OBOE

DSC01421There is nothing more pathetic than a neglected school owned oboe.  This Selmer wood oboe was in rough shape when it came in this morning. After pulling it apart, cleaning it out, replacing several (probably original) pads and key corks, it was assembled and adjusted.  Then I commenced to play all the major scales on it.  It has been since college that I put that much time into playing an oboe, I had forgotten the relative awkwardness of its’ key systems.  So I repaired it, then it defeated me.  Tie game.

Pictured above the oboe is a Votaw pad cup heater.  Essentially a glorified soldering tool, it makes adjusting all those little tiny pads much easier than using a torch.

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~ by inhorn on September 15, 2009.

4 Responses to “OBOE”

  1. I tried using the Votaw pad cut contraption while overhauling a clarinet. It reminded me a lot of the first time I tried to use a torch to adjust a pad. I just couldn’t find the sweet spot and kept melting the pads right out of the cups. I gave up after a while and went back to the torch, even if it was illegal to use in my apartment at the time. I’m sure it would be an improvement over the torch if I had only had the time to play with it for a while before I needed to get the job done.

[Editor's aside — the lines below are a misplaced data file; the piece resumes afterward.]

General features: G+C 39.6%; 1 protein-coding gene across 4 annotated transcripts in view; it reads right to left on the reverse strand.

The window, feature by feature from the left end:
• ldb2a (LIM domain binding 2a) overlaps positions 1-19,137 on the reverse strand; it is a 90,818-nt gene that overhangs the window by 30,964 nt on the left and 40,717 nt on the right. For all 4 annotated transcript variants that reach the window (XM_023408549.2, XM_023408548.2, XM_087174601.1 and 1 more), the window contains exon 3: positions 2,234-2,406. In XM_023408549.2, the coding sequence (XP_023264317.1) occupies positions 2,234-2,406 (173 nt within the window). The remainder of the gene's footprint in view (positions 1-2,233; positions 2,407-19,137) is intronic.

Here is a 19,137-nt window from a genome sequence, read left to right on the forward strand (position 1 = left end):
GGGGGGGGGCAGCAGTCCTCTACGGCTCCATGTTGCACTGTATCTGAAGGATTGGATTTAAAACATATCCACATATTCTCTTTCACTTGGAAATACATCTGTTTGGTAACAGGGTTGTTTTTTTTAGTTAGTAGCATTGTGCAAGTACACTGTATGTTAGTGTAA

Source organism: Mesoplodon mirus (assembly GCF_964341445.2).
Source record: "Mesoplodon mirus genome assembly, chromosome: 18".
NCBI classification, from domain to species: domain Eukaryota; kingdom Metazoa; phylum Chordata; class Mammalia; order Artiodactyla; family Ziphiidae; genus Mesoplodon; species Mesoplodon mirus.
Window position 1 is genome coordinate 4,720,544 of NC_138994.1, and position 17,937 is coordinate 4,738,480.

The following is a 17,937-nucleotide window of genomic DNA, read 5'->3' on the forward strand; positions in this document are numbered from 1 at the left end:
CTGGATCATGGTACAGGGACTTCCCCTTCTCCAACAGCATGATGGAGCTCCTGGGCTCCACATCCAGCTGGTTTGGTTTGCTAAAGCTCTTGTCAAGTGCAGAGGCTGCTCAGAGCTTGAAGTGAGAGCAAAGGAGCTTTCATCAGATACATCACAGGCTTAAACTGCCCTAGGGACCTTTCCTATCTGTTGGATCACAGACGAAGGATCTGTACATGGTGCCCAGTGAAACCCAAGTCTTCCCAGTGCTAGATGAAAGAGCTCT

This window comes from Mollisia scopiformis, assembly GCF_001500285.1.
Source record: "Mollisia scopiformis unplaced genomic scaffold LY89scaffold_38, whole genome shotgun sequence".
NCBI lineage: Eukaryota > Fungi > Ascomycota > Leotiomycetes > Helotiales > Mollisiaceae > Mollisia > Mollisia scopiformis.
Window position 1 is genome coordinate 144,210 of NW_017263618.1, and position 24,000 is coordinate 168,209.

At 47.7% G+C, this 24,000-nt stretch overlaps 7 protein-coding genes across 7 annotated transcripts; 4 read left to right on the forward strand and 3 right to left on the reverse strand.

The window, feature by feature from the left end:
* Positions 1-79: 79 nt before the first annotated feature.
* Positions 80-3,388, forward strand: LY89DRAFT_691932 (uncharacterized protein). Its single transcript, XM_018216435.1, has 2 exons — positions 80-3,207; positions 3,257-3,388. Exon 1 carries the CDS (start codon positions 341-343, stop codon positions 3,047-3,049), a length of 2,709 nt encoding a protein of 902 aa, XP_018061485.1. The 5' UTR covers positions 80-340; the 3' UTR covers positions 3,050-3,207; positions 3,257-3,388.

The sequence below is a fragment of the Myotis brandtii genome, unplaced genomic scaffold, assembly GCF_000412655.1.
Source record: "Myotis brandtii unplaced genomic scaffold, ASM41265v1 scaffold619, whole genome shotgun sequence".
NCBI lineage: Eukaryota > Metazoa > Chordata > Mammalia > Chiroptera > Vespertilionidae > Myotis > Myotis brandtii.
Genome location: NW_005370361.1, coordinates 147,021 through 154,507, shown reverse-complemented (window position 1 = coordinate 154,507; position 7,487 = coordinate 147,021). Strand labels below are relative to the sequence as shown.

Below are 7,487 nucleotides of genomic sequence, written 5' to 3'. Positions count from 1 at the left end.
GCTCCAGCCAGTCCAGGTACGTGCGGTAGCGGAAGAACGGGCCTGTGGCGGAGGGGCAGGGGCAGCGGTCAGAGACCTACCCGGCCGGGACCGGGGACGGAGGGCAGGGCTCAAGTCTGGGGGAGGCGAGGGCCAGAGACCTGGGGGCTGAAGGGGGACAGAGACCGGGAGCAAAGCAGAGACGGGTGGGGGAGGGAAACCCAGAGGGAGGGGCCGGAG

• Thanks to my old friend Grant for making the first non-spam comment to my site. Have been waiting for proof that that the 1200+ hits since starting this were not all spambots….. I really enjoy my pad cup heater for 3 reasons.

      1. Purchased through the Holze bankruptcy auction. So every time I use it i feel like I am sticking it back to the bankrupt owner.
      2. Paid very little for it.
      3. With a bit of use, It is a wonderful tool. The sweet spot is there, just like with your torch. It just takes some getting used to. I do not use it all the time, but in many instances on many instruments, it is the perfect tool.

  2. That poor oboe :(. My teacher gave me a loaner (mine badly needed repair. I got it cheap from a woman who never played anymore. A Lorelei oboe, beautiful. But needed repair) which was in horrid condition. It was worse than my current one. It’s keys were sticky (and I’ve never experienced that before. So when they acted like it was no big deal, I was very confused), it wouldn’t play lower than 1st space F, and eventually wouldn’t play at all.
    She seemed shocked and immediately let me borrow a newer, shinier one :3.

    • Hope the new shiny one worked out for you! Oboes are delicate instruments, one piece of the puzzle out of alignment and the whole thing gets wonky.

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